Quadrotors Learning to Surf Urban Winds for Huge Performance Boosts

Drones can fly farther and faster by modeling and taking advantage of wind fields

3 min read

Evan Ackerman is IEEE Spectrum’s robotics editor.

MIT drone inside wind tunnel.
Drone inside MIT's wind tunnel.
Photo: MIT

Personally, I don’t believe that urban delivery drones are a.) going to happen anytime soon or b.) even that good of an idea. One of the problems (among many, which I’ve discussed in previous posts) that urban drones have to deal with is efficiency: batteries count as payload, so if you want to fly farther, you’ll be carrying less of whatever your customers are paying for. Generally, quadrotor range is measured in minutes of flight time, which equates to a given distance at a given speed. Also generally, quadrotor range does not take into account the fact that the quadrotor is flying around outdoors, where wind can be a significant factor that either helps you out our ruins your day.

At MIT, John Ware and Professor Nicholas Roy have been working on ways of helping quadrotors leverage the wind fields created by structures in urban environments to improve their energy consumption. By modeling how wind blows around dense concentrations of buildings, quadrotors can plan intelligent trajectories to seek out tailwinds and avoid headwinds, boosting their efficiency and potentially leading to both higher speed and longer range.

Most of the work that’s been done on drones and wind focuses on the calm, happy sort of wind that makes golden fields of wheat gracefully sway back and forth as a puppy frolics through them. It’s much harder to deal with the complicated angry wind that you get when fast moving air tries to find its way through an obstacle course of urban buildings. You can’t use a simple model for this; you need something much more sophisticated: namely, a computational fluid dynamics (CFD) solver along with a 3D model of your urban area plus some weather data as an input.

MIT drone wind simulationThis image is a visualization of wind behavior around buildings for a prevailing wind speed of 10 m/s measured at an altitude of 100 m.Image: MIT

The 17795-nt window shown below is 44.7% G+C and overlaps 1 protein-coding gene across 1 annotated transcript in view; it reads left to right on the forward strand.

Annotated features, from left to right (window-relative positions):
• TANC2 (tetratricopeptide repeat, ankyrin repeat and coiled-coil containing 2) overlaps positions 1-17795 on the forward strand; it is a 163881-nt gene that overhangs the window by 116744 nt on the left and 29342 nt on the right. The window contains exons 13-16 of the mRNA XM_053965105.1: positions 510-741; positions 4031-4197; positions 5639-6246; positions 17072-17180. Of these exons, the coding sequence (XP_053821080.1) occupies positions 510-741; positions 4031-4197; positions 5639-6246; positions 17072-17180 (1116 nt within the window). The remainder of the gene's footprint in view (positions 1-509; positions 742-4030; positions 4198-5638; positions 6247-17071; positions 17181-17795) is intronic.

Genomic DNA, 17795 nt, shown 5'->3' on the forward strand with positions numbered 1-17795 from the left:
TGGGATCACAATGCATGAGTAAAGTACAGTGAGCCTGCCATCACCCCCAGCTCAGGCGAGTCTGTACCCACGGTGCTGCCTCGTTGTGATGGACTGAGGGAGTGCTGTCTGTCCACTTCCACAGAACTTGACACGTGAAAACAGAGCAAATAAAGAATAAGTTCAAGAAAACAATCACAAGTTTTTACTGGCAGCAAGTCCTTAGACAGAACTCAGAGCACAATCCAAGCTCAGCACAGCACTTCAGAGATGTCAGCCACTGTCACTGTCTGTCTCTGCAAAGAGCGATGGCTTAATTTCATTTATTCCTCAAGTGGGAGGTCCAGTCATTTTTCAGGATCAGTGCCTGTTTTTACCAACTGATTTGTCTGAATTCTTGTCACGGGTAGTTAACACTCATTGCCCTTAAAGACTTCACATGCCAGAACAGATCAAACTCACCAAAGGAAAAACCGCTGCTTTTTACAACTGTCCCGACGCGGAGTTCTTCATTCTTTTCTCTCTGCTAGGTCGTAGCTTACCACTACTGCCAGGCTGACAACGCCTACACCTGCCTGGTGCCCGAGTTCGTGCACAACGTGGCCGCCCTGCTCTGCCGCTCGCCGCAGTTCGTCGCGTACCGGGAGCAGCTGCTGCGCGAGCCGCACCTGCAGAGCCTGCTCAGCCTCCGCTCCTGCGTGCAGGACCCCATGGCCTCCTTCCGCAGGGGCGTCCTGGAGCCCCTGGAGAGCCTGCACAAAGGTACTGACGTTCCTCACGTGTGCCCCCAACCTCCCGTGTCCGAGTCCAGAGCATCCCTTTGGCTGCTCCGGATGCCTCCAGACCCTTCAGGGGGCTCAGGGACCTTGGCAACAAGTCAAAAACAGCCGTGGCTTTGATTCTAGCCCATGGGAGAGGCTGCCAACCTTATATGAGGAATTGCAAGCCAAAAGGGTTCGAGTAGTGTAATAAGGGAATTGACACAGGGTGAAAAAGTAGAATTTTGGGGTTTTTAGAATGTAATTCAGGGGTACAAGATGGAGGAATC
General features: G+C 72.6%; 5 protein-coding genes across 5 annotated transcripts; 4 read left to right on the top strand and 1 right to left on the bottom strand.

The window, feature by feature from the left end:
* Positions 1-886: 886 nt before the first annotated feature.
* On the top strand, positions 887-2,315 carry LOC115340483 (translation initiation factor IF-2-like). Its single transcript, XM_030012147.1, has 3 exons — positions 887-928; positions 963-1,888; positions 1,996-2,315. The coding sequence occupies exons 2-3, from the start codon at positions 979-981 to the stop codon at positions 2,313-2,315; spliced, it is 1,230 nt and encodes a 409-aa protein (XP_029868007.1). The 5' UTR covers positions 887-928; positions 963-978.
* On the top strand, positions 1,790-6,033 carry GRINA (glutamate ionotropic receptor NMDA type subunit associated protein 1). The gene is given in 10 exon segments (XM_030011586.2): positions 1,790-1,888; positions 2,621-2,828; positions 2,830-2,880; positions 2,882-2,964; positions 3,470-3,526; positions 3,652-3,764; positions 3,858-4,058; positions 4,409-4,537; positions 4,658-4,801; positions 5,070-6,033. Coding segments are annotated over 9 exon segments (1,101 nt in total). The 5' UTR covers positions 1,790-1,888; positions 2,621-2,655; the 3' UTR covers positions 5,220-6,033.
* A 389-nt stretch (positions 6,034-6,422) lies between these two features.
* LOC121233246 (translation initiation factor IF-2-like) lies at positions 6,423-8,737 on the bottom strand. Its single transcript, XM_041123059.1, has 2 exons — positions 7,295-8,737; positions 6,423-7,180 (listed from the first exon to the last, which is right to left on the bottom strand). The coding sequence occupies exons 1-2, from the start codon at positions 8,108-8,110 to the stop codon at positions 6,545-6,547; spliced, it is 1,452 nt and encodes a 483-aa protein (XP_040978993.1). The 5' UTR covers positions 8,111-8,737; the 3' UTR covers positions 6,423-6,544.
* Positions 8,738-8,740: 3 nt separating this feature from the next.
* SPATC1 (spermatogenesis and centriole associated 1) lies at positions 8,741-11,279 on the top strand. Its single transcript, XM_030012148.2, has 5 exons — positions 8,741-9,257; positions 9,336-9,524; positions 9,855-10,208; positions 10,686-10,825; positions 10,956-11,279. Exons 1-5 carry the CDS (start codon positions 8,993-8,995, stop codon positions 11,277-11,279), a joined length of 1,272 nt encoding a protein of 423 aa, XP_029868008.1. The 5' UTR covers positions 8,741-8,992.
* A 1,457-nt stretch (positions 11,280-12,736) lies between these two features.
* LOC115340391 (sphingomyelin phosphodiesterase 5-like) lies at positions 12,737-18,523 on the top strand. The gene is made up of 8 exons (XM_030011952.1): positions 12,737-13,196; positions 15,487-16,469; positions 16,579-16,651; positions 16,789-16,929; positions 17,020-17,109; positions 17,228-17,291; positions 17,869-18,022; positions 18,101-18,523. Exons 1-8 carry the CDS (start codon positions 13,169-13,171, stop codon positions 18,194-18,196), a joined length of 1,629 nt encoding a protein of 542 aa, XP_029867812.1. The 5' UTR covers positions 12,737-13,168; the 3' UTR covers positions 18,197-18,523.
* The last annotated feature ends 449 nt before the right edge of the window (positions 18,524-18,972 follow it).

With a wind field model like this, you can ask your quadrotor’s piloting software to compute a minimum energy trajectory between any two points. Depending on what the wind is doing, this may result in a path that’s not the shortest distance, which is what the quadrotor would be trying to do if the wind wasn’t a factor. But since the wind is a factor, the quadrotor will instead look for ways that it can minimize headwinds and maximize tailwinds, resulting in some common sense behaviors. In the example below, the planner that accounts for the wind has the quadrotor sheltering next to and downwind from structures, while the traditional direct route planner exposes the quadrotor to a strong headwind.

MIT drone wind simulationImage (a) shows the shortest path trajectory and (b) the wind optimized trajectory for an example flight path (the drone is flying from the green dot on the right to the red dot on the left). The trajectories are color coded by ground speed, and you can see that in (b) the drone flew much faster than in (a).Image: MIT

So how much of a difference does this make? At low wind speeds, not a lot, which is what you’d expect. At 5 m/s wind speed, for example, you might reduce energy consumption by a few percent. But as wind speed increases, the wind planner does better and better, especially over longer distances. With a wind speed of 10 m/s over five hundred meters, the paper claims that “the wind planner demonstrates a 39.4 percent reduction in total energy consumption while traveling 10.8 percent further with a 22 percent shorter flight time.” Whoa. This also means that using the wind planner can sometimes result in a successful trip, whereas a direct route planner could leave your quadrotor out of juice short of its goal. 

At the moment, the input to the CFD solver is just one fixed altitude, meaning that the wind planner isn’t taking into account the full three-dimensional space that it’s navigating through. Obviously, there’s a huge amount of potential for a planner that can leverage a model of different speeds (and directions) at different altitudes and modify its plan to match. But even without that, it seems like autonomous urban drones would be silly not to take advantage of the wind, since it could make the difference between a drone reaching its destination in a timely manner and a delivery fail. And just like that, we’re back to the age of sail.

“An Analysis of Wind Field Estimation and Exploitation for Quadrotor Flight in the Urban Canopy Layer,” by John Ware and Nicholas Roy from MIT, was presented last month at ICRA 2016 in Stockholm, Sweden.


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